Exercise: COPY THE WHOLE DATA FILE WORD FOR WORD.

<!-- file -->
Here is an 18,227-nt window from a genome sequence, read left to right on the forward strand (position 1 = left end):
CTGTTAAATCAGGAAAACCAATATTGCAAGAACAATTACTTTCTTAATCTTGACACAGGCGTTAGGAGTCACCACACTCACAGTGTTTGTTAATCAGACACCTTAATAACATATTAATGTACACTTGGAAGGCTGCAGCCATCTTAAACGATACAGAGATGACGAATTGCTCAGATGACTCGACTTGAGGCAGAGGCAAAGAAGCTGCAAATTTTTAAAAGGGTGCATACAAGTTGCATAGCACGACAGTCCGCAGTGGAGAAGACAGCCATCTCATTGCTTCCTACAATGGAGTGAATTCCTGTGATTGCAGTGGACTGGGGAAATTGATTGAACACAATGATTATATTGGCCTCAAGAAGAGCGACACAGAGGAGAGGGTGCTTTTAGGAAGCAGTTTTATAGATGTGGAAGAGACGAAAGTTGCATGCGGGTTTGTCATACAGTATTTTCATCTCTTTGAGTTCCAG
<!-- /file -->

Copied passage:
Here is an 18,227-nt window from a genome sequence, read left to right on the forward strand (position 1 = left end):
CTGTTAAATCAGGAAAACCAATATTGCAAGAACAATTACTTTCTTAATCTTGACACAGGCGTTAGGAGTCACCACACTCACAGTGTTTGTTAATCAGACACCTTAATAACATATTAATGTACACTTGGAAGGCTGCAGCCATCTTAAACGATACAGAGATGACGAATTGCTCAGATGACTCGACTTGAGGCAGAGGCAAAGAAGCTGCAAATTTTTAAAAGGGTGCATACAAGTTGCATAGCACGACAGTCCGCAGTGGAGAAGACAGCCATCTCATTGCTTCCTACAATGGAGTGAATTCCTGTGATTGCAGTGGACTGGGGAAATTGATTGAACACAATGATTATATTGGCCTCAAGAAGAGCGACACAGAGGAGAGGGTGCTTTTAGGAAGCAGTTTTATAGATGTGGAAGAGACGAAAGTTGCATGCGGGTTTGTCATACAGTATTTTCATCTCTTTGAGTTCCAG